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As technology advances, it redefines the skills needed to succeed. To meet this new standard, we must change what and how we teach our students, and in the process, ready them for jobs we could never dream of having. Currently, that means redefining the “fundamentals” of a public education.

While reading, writing and math skills will always be fundamental, so now is computer science. More and more of the high-paying, high-tech jobs coming to economic hubs like Atlanta are requiring a deep understanding of computers: not just how to use them, but how to communicate with them. How to identify a problem and code a solution that a computer will understand.

As we prepare students for success in the economy of the future, we have a responsibility to make sure every child has access to a forward-thinking, formative education. Access to an education that prepares students for the jobs of the future should not depend on their socioeconomic background or the neighborhood they live in.

However, in many public elementary schools across the nation, computer science education is treated as an elective, but not necessary. The students who do tend to pick up these vital skills are born into more affluent, mostly white families who can afford personal computers and private coding classes and summer camps.

This diversity gap that starts in elementary school continues into AP computer science courses in high school, degree programs in college and recruitment at the world’s most influential tech companies. In 2017, only 23 percent of AP computer science exams were taken by female students20 percent by underrepresented minorities. However, women who try AP computer science in high school are 10 times more likely to major in it in college, and Black and Hispanic students are seven times more likely.

What can we do to make sure that all children, including black and brown children, have an equal opportunity to succeed in this field? We can start by making sure that every student, in every elementary school, has mandatory core courses in computer science, because it is the skills learned in these early grades that begin charting a pathway for success in high school and beyond.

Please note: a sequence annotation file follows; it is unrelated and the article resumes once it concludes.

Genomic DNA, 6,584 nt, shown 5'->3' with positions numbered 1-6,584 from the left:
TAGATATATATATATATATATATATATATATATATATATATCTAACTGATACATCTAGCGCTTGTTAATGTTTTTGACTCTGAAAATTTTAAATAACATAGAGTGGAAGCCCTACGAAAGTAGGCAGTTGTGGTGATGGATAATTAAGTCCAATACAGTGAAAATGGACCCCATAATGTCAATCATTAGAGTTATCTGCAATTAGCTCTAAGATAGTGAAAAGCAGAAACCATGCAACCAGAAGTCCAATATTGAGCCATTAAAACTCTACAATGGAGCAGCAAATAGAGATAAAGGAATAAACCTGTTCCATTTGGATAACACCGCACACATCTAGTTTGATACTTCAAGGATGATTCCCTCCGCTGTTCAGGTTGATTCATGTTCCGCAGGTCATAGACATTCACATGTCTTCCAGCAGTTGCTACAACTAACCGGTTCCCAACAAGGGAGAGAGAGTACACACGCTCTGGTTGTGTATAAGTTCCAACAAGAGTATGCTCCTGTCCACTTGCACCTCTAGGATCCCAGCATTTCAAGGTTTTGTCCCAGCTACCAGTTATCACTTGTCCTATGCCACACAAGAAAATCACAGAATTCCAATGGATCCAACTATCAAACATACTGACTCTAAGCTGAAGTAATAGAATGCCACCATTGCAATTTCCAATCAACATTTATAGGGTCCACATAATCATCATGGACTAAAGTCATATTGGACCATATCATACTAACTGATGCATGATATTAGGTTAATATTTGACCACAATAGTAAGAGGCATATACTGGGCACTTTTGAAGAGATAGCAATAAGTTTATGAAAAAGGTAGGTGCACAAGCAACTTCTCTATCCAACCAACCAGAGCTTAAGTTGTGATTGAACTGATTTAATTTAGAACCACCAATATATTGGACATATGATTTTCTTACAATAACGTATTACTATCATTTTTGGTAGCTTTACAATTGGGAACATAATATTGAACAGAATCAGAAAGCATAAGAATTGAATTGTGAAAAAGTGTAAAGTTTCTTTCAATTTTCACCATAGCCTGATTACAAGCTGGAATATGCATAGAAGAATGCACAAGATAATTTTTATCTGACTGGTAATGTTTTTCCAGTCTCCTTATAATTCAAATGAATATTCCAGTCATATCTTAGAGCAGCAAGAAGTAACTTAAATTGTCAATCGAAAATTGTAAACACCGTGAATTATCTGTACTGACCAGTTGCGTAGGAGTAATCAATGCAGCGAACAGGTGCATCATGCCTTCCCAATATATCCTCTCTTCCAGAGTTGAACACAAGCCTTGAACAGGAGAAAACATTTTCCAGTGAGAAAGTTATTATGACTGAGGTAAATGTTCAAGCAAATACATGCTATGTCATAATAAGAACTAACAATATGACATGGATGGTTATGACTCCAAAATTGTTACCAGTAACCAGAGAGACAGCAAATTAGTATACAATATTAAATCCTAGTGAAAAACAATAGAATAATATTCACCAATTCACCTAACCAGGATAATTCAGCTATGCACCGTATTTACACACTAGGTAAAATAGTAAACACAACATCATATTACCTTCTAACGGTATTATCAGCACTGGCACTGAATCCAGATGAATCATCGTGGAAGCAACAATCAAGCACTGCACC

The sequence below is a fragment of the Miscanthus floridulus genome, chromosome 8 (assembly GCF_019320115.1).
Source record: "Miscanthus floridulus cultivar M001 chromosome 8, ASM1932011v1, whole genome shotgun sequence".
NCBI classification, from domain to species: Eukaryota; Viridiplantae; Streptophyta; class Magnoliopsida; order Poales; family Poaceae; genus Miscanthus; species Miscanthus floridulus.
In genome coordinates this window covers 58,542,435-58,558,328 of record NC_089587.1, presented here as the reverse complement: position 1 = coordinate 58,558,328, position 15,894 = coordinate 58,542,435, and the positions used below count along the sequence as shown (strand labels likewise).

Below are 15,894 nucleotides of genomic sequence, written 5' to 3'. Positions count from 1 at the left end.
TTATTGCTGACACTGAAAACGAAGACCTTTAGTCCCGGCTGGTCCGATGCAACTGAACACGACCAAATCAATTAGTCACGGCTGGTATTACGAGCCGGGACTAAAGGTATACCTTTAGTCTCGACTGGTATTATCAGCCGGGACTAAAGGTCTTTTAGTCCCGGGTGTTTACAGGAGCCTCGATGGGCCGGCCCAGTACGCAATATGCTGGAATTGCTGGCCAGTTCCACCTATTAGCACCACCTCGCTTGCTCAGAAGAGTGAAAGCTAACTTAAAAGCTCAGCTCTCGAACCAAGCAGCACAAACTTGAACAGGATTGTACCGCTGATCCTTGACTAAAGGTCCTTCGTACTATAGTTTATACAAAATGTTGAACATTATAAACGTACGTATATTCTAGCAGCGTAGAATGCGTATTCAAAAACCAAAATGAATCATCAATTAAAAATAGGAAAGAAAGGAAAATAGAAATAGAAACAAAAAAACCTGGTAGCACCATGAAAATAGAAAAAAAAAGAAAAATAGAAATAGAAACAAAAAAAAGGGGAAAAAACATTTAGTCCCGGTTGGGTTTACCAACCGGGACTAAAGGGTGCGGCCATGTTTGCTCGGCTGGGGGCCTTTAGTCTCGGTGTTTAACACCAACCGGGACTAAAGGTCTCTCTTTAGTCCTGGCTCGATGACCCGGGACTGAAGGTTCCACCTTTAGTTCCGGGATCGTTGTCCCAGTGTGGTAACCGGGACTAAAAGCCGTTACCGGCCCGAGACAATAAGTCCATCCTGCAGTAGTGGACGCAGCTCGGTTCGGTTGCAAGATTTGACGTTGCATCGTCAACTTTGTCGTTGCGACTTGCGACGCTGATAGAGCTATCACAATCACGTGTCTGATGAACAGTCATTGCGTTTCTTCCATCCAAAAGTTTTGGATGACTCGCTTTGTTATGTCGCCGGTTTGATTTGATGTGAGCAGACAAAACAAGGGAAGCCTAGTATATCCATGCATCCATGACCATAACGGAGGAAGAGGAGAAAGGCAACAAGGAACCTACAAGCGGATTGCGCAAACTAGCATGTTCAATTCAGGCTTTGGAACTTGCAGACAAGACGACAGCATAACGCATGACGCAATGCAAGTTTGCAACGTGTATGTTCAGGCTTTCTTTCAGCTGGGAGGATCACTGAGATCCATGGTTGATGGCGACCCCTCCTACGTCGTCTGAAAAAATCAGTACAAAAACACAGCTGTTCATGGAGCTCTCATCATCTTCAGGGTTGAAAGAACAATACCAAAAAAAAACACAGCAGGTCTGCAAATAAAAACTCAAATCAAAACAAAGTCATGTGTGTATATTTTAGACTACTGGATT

At Resurgence Hall, we’ve learned that it’s never too early for kids to begin learning computer science. At our elementary charter public school in Atlanta, where 99 percent of students are black and brown with 75 percent qualifying for free and reduced lunch, kindergarten students start at a foundational level, spending 120 minutes a week in computer science. Here, they learn the basics, ranging from how to turn on and off a computer, to investigating different problem-solving techniques, to creating loops and events, and more.

Once in 5th grade, students spend 60 minutes a day in a comprehensive computer science class, studying everything from computer machinery and coding, to security concerns and ethics around computer use.

Our students have latched on to this new component in their education, so much so that we’ve added elective courses where they can do a deep dive into up and coming areas of tech, including robotics and wearable technology. We created our curriculum with the goal of providing a strong elementary foundation in computer science so that students are prepared for more advanced work in high school and beyond, and we aim to give them the same opportunity and access as other students in more affluent neighborhoods. By providing core instruction in computer science, starting in Kindergarten, we build a better, brighter future for us all.

Tori Jackson Hines is the founder and executive director of Resurgence Hall Charter School in Atlanta, Georgia. 

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